from my out-of -synch brain. 
I'd have to agree if 
you called ne insane. 
But I like it weird, 
different, and strange. 
It's an off-the-wall 
style I'd rather not change. 
My imagination flies 
on a twisted-loop rout 
where uncanny thoughts 
and i loas jump about. 


Yolanda Wolz 


Today's lecture is on the choice 
we all make. 

People are like flowers. Po ch 
starts from a seed, puts out roots and 
eventually p US hes his way out of the 
earth (its womb) into the real world. 

In the real world there are many 
kinds of flowers. Some are green, 
leafy, and simple; others are colorful, 
all petals and buds. A flower might be 
green or pink, big or small, bright or 
dull. It might have three -petals or 
a dozen. Even in flowers that have the 
same coloring, number of leaves, and 
same kind of petals, there are subtle 

In the real world there is somethir 
called society. Society likes to pass 
judgments. It awards blue ribbons to 
r^-ses because roses signify their i- 
deal of beauty and goodness. Spider- 
plants, meanwhile, are relegated 3 
sun porches and fS -P' 1 -Z"t-ient windows be- 
cause they don't fit society's ideal of 
beauty and goodness, even though they 
may be beautiful and good in their own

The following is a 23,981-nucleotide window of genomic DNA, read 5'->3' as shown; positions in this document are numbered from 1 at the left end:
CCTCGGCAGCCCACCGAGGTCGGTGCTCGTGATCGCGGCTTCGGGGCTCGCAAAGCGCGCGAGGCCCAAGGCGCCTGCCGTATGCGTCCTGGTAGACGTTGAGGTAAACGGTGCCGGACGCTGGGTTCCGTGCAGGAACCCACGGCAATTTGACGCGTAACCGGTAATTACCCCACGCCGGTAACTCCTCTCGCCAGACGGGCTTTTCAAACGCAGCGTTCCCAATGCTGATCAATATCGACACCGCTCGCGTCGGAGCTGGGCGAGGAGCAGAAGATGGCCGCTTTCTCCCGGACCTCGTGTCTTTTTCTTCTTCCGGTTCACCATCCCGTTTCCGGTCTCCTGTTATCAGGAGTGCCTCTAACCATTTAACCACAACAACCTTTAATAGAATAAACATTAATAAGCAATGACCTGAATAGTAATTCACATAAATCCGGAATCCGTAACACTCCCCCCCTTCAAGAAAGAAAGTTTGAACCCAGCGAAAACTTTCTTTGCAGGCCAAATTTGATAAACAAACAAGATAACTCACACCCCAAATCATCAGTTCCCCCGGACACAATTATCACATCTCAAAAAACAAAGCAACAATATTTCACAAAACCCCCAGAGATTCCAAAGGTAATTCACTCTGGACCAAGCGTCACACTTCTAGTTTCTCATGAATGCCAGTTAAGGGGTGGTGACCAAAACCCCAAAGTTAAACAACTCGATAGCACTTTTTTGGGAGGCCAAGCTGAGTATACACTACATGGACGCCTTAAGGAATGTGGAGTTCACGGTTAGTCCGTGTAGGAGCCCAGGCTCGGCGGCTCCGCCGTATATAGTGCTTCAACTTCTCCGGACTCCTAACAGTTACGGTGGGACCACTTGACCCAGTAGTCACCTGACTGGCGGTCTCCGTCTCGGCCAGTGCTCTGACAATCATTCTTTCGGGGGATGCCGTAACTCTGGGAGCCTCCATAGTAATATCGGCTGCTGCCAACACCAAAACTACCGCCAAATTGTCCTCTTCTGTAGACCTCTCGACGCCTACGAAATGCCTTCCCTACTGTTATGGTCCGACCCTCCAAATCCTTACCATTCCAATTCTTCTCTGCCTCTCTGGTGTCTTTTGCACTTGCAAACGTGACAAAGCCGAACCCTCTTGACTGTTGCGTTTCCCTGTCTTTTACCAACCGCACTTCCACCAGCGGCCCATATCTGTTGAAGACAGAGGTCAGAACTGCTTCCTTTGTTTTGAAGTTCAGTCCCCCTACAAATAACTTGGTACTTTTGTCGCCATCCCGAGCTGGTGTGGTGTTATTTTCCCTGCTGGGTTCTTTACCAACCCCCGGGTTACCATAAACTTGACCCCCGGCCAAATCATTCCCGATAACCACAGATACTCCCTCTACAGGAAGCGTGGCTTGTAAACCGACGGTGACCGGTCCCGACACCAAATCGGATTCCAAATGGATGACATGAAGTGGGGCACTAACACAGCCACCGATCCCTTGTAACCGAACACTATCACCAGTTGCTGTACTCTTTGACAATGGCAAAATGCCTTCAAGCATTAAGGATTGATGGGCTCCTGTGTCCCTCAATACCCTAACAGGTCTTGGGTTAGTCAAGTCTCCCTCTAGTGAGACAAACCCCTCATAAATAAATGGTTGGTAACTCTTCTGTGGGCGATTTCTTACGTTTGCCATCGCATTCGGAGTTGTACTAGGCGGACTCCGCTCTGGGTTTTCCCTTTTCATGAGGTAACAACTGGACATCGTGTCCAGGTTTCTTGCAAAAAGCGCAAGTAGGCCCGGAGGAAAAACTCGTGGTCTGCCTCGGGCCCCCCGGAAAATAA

right . 

Unfortunately many a spider plant 
himself will believe he has the- choice 
of being society's rose or his own self. 
But each person is himself irregard- 
less of society's will. He isn't given 
that choice. The choice he is given is 
much harder because he must answer to 
himself first and to society second. 

He must choose to either acc2pt 
himself or deny himself. If he accepts 
himself, he is able to grow strong, 
proud, free. He will flower in the 



Reality 101, continued 

beauty of self love. If he denies himself, 
he will fall into self-destruction of his 
mind, body, and soul. He ■will wither in the 
anger of self -hatred. 

Study Questions : 

1. Are you a rose or a spider pland? 

2. What choice have you nade? 


Peggy Marti no 


TIME — it will never stand still. No natter 
how hard we try, we can never seen to drag 
out that second in our lives to an eternal- 
ized moment. Or can we? A second is just a 
space in tine but the nenory of that second*-- 
the feeling °*" it — lasts forever. One that 
will be in ' the heart of the tine-keepe r 
for eternity. 


John Bertoletti 




July Belfield 


I rub shoulders with Tine, 

drink from the sane bottle, 

sing lusty tavern songs 

in two-part hamony 

until the words slur into tomorrow 

and our laughter drowns the hour. 

Time and I 

are killing ourselves. 
:. r i-ht after night 
a yellow gaiety rollicks''-, 
raucous in the black backstreets, 
a jukebox and ice-clinking glasses- 
muffled echoes signing a pact,